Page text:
The Hanging Bridge of Kunchukulam. Mannar Sri Lanka

It has not been easy staying indoors and being deprived of travel. Lockdowns, locked in, quarantine, and safety protocols have taken a toll on most travel during 2020, though I’ve had the good fortune of racking up the miles, locally.

One of my last trips in 2020 is to Mannar. Ideally it should have been Myanmar but I had to settle for Mannar. I am returning after one year and looking for different experiences.

On the main Madawachchiya- Mannar road, just in front of the turnoff to the revered Madhu Church is a small road that leads to the Kunchukulam Hanging Bridge.

Five-arch Bridge

 

But first I pass a concrete five-arch bridge. Built in 2013, this is a flow control bridge which possibly carries the excess water back to the main tributary.

Kunchukulam Hanging Bridge

A further 500 meters ahead is the Kunchukulam Hanging Bridge. Built in 1935, this (approximately) 100-meters long suspension bridge hangs over the Yodda Ela.

This Yodha Ela was built by King Dhatusena  who ruled this country from 455 to 473 AD. During his rule, he made 18 irrigation tanks, the large irrigation canal known as Yodha Ela, which I am standing over, and the imposing Avukana Buddha statue.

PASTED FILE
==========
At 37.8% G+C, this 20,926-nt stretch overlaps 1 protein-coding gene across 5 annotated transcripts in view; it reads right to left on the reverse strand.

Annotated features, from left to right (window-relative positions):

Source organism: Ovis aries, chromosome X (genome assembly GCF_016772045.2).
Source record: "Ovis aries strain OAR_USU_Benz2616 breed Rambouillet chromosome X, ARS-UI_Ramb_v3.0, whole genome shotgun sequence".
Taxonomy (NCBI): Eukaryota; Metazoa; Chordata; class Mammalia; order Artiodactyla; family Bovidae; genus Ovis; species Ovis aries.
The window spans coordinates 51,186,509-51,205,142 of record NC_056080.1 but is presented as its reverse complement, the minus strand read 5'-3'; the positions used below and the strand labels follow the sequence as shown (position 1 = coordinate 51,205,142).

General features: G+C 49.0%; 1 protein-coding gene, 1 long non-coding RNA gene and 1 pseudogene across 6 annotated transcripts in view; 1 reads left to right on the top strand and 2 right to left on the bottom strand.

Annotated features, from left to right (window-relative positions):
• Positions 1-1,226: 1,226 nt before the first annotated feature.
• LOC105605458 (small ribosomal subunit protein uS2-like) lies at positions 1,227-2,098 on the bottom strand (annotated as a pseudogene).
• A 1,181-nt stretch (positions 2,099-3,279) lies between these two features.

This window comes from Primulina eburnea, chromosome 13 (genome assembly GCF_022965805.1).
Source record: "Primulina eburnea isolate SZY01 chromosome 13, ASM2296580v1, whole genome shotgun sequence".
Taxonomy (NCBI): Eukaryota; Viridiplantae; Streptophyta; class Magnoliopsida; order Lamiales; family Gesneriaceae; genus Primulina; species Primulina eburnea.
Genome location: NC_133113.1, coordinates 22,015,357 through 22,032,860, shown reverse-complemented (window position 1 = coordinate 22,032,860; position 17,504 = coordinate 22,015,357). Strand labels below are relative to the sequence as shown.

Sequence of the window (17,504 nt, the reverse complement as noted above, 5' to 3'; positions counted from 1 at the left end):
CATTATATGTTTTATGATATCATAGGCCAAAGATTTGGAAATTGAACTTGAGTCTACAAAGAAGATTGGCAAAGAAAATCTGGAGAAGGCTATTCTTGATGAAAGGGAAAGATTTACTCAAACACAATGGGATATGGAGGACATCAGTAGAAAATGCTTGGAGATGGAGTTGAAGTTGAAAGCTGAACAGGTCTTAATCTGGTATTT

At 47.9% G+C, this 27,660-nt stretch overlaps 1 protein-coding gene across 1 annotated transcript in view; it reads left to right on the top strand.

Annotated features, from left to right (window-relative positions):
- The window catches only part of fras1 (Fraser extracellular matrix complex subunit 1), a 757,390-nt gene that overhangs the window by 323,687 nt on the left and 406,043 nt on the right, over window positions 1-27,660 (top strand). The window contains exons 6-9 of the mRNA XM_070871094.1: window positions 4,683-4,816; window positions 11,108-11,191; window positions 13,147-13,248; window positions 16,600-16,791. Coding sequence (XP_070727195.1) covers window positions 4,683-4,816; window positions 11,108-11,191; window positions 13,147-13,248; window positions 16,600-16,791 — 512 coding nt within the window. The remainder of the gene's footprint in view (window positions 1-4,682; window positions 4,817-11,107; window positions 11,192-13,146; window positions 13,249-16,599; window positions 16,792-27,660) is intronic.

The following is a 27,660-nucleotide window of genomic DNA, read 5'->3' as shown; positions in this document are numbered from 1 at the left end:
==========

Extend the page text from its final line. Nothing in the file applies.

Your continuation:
Although the sign warns me that the “bridge is under repairing” I see lots of people crossing over and I take my chance.

Two steel cables holds the bridge up and I gingerly make my way across the sheets that are laid across. The river below is calm and the levels are low, but I’ve been told that during heavy rains, the water level rises above the bridge.

The next time you drive on to Mannar, take this turn off and check out this location. Don’t miss out on an opportunity and it’s worth the experience.

Sunset at Thalaimannar

Good To Know

The 800-meter road up to the bridge is motorable.

Be mindful of children. Adult supervision is required.

Entrance is free.

Do not litter.

 

 

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